was really T. byersi.
Anisoptera (Dragonflies) NymI~Phs
With 275 specimens (5% of the total specimens collected),
this suborder was not as numerous as the damselflies and made
up only 26.7'i of the odonates collected. However, while dam-
self lies were represented by 1 family and 7 species, 11 spe-
cies in 5 different families of anisopterans were collected.
Of these anisopteran species, 5 are represented by only one
specimen and only 3 species were collected more than 3 times.
While usually not numerous, they were occasionally abundant,
comprising 66.4% of the 122 specimens found at collection
O'H~ara (1961) collected 5 species of A~nisoptera from
waterhyacinth-covered canals while Katz (1967) records 8
different species. I collected 4 species in common with
O'H~ara but did not find any Brachymesia (=Cannacria) gravida
(Calvert). While I collected only 3 species in common with
Katz, several of her determinations are suspect, e.g. Dythemis
sp. and Ndannothemis bella are both thought to be found in
Florida only in the western panhandle region.
Hith only 5 specimens in 3 species, this family was rarely
found beneath w~aterhyacinthls and neither O'Hara (1961) nor Katz
(1967) record any aeshnid species.
11. Anax junius (Drury)--1 specimen collected at Camps
Canal in December 1973.
Col lec tion : 42 .
12, Boyeria vinosa (Say)--1 specimen collected in a
stream in December 1973.
13. Coryphaeschna ingens (Rambur)--1 specimen collected
at Camps Canal in December 1973.
Byers (1930) records this species from w~aterhyacinth.
14. Nasiaeschna pentacantha (Rambur)--3 specimens
from 3 collections at 2 locations in 2 counties.
Collections: 35, 45, 50.
Maximumm density: .077/plant at #45.
15. ITe~tragoeuri cynosura (Say)--2 specimens from 2
collections at a small stream in Alachua Co.
Collections: 27, 87.
H~aximium density: .05/plant or 2.5/m2 at #87.
This genus is now~ considered by some authorities to be
part of Epiptheca. Both O'Hiara (1961) and Katz: (1967) col-
lected Tetragioneuria sp. from waterhyacinths.
Most members of this family are burrowing forms and
are rarely found beneath waterbyacinths.
16. Aphyla williamsoni (Gloyd)--1 specimen collected
at Camps Canal on 29 Mlay 1974.
Density: .997/plant or 1/m2
The one specimen I found of this species was a fully
developed nymph from which the adult was starting to emerge,
indicating that it had been knocked into the water from the
aerial portion of the plant where emergence was taking place.
This species lives on the bottom and may be present on water-
hyacinth roots only when moving out of the water for emer-
gence. Katz (1967), however, also recorded this species in
one of her collections.
With 266 specimens in 5 species, libellulids were well-
represented. Two of the species were my tenth and eleventh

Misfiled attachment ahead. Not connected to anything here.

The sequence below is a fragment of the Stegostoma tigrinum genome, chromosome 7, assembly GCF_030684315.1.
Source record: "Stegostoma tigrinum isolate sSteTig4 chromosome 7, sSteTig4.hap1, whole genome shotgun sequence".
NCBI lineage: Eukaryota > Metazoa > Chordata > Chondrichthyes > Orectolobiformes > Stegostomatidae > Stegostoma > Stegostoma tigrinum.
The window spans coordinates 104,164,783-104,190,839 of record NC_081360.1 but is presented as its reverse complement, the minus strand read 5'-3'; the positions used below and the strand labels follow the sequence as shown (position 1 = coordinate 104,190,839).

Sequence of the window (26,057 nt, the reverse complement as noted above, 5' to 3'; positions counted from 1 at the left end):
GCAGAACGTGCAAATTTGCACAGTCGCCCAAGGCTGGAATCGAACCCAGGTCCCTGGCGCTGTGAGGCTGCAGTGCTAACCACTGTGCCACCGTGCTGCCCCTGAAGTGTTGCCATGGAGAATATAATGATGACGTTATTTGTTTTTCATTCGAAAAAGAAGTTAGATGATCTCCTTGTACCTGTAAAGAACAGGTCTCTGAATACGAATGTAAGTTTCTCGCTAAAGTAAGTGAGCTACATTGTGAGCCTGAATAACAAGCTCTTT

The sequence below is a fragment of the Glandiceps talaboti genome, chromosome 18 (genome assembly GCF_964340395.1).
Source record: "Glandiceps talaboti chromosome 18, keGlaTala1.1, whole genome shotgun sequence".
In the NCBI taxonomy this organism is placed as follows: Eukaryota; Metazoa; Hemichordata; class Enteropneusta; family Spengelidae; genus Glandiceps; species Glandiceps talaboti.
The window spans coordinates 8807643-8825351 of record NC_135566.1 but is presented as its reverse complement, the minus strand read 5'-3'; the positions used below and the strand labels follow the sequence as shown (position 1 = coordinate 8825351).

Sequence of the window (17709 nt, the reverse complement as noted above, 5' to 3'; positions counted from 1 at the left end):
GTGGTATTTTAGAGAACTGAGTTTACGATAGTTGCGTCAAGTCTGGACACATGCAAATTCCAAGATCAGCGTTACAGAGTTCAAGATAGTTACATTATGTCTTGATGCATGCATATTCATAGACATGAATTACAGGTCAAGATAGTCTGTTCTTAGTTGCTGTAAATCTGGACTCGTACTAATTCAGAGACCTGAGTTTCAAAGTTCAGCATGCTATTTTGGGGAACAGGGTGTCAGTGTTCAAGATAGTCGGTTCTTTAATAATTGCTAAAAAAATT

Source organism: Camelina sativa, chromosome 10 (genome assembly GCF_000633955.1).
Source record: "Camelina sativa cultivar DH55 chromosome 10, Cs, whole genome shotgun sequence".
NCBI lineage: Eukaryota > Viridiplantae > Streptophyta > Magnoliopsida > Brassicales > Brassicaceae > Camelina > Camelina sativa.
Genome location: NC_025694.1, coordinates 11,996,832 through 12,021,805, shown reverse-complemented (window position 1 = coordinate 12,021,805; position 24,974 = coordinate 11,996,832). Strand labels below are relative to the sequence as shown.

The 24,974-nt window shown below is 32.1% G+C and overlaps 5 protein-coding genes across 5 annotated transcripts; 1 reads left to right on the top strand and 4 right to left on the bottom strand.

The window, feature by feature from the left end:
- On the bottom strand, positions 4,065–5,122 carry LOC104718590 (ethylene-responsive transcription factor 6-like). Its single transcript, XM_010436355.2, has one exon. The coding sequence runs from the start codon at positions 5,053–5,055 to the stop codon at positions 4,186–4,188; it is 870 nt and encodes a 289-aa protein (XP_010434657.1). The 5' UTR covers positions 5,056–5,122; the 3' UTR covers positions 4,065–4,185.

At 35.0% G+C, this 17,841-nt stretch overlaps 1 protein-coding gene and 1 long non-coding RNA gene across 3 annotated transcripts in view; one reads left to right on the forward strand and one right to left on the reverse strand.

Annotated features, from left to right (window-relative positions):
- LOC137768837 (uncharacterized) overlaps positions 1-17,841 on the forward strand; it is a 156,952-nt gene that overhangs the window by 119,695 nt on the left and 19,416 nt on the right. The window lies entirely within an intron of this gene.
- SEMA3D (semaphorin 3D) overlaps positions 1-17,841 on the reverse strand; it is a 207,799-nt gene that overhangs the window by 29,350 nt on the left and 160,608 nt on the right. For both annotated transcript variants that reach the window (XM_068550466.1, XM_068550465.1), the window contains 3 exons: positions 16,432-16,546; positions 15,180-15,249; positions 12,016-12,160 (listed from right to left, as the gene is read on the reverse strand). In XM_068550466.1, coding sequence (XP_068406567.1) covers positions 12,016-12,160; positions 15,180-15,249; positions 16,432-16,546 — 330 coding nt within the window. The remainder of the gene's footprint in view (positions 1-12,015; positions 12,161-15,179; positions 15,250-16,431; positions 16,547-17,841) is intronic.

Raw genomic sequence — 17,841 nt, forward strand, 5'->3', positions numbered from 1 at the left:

most abundant overall. Of the Anisoptera I collected, 96.7%
were members of this family.
17. Erythemis simplicollis (Say)--36 specimens in 9
collections at 9 locations in 4 counties.
Collections: 2, 3, 13, 21, 45, 47, 83, 86, 87.
Maximum density: .615/plant at //45; 40/m2 at #85.
This species was not usually very abundant in my col-
lections, but 18 of the 29 odonate nymphs found by O'Hara
(1961) in waterbyacinth mats were E. simplicollis. My
specimens were all collected in late summer or during Decem-
18. Miathvria marcella (Selys)--116 specimens from 10
collections at 9 locations in 6 counties.
Collections: 5, 7, 20, 30, 31, 47, 75, 88, 100, 102.
Hlaximum density: 5/plant or 400/m2 at #102.
While this w~as my most abundant Anisoptera nymph, 69%!
of all the specimens of this species were found in collection
#'102. O)'Hara (1961) recorded th-is species. Katz (1967) did
not report this species, possibly due to its absence from the
keys she used. Byers (1930) did not find this tropical spe-
cies in Florida, while today this is one of our more common
species. It would be interesting to compare the overlap of
distribution of this recently introduced species with that of
waterhyacinth. I collected nymphs of this species only be-
tween June and Decemtber.
19 Pachyd~iplax longipennis (Burmeister)--111 specimens
in 30 collections from 15 locations in 8 counties.
Collections: 2, 4, 7, 13, 29, 30, 31, 35, 36, 38, 42,
4-5, 4~7, 51, 53, 54, 56, 57, 6s9, 70, 75, 79, 83, 85, 87, 88,
94, 95, 97, 103.
H aximum density: .391/plant at #51; 37.5/m2 at #85.
!Jater quality preference: iron, r=.900, p=.014, n=6.
Insect- associations: Pelocoris femoratus, r=-.554,
While not overly abundant at any location, this species
w~as wJidely distributed, and among the odlonates, only Isch-nura
piosita was found in more collections. Among all my specimens,
P. 10n~gagenngs ranked seventh in the number of collections in
which it was found and eleventh in overall abundance. Nymphs
were collected throughout the year, usually at locations
which had a high iron content and harbored low populations of
Pelocoris femoratus. Not surprisingly, both O'Hara (1961) and
Katz (1967) report this species from their waterhyacinth col-
20. Perithemis tenera (Say)--1 specimen collected at
Lake Lawne in Orlando on 13 July 1973.
Frequently considered as a subfamily of the family
Libellulidae, nymphs of this family are bottom sprawlers
and were infrequent in my collection.